A touch of the vapours?
It was my intention to post some daffodil photos for Easter but wet weather and a host of other things thwarted me. But I will do my best, though rather late, highlighting some of the new daffs in the garden this year.
First, ‘Over the Top’ a yellow trumpet (1 Y-Y). It sounds pretty unremarkable – a yellow trumpet daffodil. It was introduced, and registered, by Carlos van der Veek in 2021. He describes how, when visited by a friend he remarked ‘ “This is huge, I have never seen them like this. This is really just over the top.” I (Carlos) replied straight away with “Thank you, Rik, that will be her name then.”
When the first flowers opened for me I was a bit shocked. Not just by the size (130mm across) but the thick scapes and sheer ‘hugeness’ of the flower. I was almost offended by it. I looked at it with no more than curiousity. If a flower could be ‘vulgar’ then surely this was it. And that from someone who loves red hippeastrum! After the intial sock I realised that I was behaving like a Victorian schoolmistress that had just seen the bare legs of a piano and was about to be overcome by a ‘touch of the vapours’.
So I grabbed the smelling salts and stopped being so sensitive and picked some flowers so I could observe it every time I walked into the kitchen. And I grew more fond of it.
You can see the size of the thing here when compared with ‘Queen Beatrix’ (120mm) (left) and ‘Game Bird’ (right), both very nice trumpets in themselves. It is not, in any way, refined but is rather joyful in a ‘devil may care’ sort of way. The tepals are rather weak and all the energy of the flower goes into that massive trumpet that is ridiculously thick, frilled and fluted. Unfortunately, the snails seem to have made a ‘slime-line’ for it but that is not the plant’s fault. I have it in my ‘holding area’ for now and it will need careful placing when I come to replant in June because it will make lesser neighbours look decidedly pathetic in comparison.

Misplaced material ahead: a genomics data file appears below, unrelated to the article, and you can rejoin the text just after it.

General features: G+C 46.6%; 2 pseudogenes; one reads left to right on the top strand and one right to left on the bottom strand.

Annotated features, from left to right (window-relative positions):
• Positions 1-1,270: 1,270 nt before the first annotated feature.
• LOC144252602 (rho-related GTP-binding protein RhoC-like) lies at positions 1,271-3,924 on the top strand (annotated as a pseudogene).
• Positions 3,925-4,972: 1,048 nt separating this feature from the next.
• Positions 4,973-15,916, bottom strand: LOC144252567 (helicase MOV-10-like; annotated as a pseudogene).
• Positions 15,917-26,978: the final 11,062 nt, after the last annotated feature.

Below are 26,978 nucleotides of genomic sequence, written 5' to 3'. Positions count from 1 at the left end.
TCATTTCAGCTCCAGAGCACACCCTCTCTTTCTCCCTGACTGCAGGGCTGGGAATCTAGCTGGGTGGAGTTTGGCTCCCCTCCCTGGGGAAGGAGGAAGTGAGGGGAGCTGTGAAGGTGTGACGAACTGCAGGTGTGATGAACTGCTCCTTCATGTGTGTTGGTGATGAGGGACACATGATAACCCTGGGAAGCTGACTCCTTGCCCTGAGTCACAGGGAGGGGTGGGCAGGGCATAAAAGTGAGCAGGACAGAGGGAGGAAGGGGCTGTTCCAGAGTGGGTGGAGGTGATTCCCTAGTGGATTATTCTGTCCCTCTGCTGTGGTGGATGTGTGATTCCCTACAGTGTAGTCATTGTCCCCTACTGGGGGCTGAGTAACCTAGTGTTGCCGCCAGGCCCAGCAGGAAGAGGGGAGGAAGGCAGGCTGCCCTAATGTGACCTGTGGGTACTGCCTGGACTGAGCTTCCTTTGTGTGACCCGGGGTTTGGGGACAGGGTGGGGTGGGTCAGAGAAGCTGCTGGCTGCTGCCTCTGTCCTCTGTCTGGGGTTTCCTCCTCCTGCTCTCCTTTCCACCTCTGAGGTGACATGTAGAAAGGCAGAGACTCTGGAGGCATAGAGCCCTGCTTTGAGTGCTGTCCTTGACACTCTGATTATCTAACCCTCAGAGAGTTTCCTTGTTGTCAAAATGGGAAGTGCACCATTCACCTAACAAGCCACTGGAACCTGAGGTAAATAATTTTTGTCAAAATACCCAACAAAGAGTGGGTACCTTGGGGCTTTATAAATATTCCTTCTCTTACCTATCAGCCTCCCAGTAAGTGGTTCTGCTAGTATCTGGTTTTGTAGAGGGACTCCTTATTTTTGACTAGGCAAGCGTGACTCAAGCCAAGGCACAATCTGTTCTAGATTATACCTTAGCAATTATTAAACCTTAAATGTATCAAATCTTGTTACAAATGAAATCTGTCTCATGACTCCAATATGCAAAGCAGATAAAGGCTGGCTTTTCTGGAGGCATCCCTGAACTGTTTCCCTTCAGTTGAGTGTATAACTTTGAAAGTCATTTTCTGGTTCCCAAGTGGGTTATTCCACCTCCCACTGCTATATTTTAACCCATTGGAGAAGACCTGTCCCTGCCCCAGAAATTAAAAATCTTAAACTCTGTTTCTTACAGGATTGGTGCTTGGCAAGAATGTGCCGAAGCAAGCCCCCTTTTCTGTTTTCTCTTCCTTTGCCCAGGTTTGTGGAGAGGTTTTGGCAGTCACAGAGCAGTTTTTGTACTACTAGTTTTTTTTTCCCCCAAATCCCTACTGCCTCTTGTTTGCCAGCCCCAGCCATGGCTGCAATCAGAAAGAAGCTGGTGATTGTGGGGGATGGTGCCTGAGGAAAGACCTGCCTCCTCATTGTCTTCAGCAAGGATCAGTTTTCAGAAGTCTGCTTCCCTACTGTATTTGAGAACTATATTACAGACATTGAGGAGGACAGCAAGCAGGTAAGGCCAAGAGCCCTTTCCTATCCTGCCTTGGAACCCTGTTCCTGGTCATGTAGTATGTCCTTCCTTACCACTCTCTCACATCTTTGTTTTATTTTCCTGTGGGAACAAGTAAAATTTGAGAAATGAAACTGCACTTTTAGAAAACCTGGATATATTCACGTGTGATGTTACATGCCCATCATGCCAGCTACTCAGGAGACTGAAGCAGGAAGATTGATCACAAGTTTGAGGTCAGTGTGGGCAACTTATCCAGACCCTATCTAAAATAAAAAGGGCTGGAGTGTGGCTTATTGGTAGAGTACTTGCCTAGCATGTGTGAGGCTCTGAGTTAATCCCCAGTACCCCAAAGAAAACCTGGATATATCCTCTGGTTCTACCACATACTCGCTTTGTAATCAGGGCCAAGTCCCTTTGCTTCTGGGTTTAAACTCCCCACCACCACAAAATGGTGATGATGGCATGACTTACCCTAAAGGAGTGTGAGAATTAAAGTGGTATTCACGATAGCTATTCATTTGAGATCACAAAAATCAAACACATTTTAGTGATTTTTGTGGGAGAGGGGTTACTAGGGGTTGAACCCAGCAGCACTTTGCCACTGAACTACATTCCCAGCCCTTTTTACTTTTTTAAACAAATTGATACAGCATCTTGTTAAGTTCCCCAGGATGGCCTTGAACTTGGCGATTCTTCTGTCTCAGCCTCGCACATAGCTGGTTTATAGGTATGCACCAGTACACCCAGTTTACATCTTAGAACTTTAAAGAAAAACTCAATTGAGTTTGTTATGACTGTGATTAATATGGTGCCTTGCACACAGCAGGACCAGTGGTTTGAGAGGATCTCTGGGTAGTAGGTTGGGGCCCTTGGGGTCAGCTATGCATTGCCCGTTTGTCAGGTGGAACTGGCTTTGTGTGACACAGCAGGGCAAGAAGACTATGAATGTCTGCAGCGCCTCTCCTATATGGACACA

And before I come to a trio of doubles, new to me this year, here is a second look at ‘Angel’s Breath’ which is rapidly becoming my favourite of the season. With its pastel colour, masses of flowers on each stem and delightful scent, it is a real winner. I combined it with what was supposed to be tulip ‘Bull’s Eye’ which it is not. ‘Bull’s Eye’ is supposed to be one of those strange, new tulips with an outer row of green petals and an eruption of bright petals in the centre. Actually, I am not that bothered because I find some of these, including the very popular ‘Ice Cream’ a bit too freakish, even for me.
Which brings me, quite nicely, to these doubles. I will start with ‘Popeye’ (4 W-Y) which is one of those weird doubles where all the extra petals are within the cup. In the ancient ‘Van Sion’ I quite relish this strangeness but I have a dislike for it in modern doubles. It is completely irrational. So it was rather more for the sake of curiosity than delight that I added this to the garden.
Curiosity is satisfied and it is not as bad as I feared. And the flowers are scented, which endears it to me a tiny bit more. I don’t love it but I do like it – in a Dick Emery sort of way – ‘you are awful – but I like you’.
And on to a more regular double; this one called ‘Golden Pearl’ (4 WWY-Y). What is curious is that, although the segments that are made of the cup are pale yellow on opening, they mature to a delicious peachy shade. The flowers are large but the stems are strong enough to hold them up and even face rather upwards, which is a good trait. Because of the colour change I find this an intriguing and very desirable daff.
And so to ‘Orange Juice’ (4 Y-O) which I think would be better called orange sorbet – the colour is not sharp enough to be juice..
The flowers are not heavily double, nor as neat as the best show flowers but they are large and get more ‘orange’ as they mature. It makes a very pleasant show and instills visions of Lady Mary’s satin nightie. All these mentioned have some scent but this is sweetly scented. Again, the stems are strong and hold the flowers well.
You are building up a great collection/selection and all are beautiful. How tall is ‘Angel’s Breath’? I think we saw it in grass in Lismore Castle Gardens last week where it was very small – and very attractive.
It is odd – the foliage reaches about 25cm first, thin and grassy, and then the flower scapes appear. The flowers start to open at about 15cm but they extend as the flowers develop and are about 25cm now. I see that there are secondary scapes coming up on some bulbs too. The pot contains 20 bulbs – put in quite close because they are in a pot and will be recanted in the garden when they start to die down. It has been in bloom for several weeks now and still looks fresh so I think it is a good one.
Certainly, a good one but not the miniature I had imagine it to be.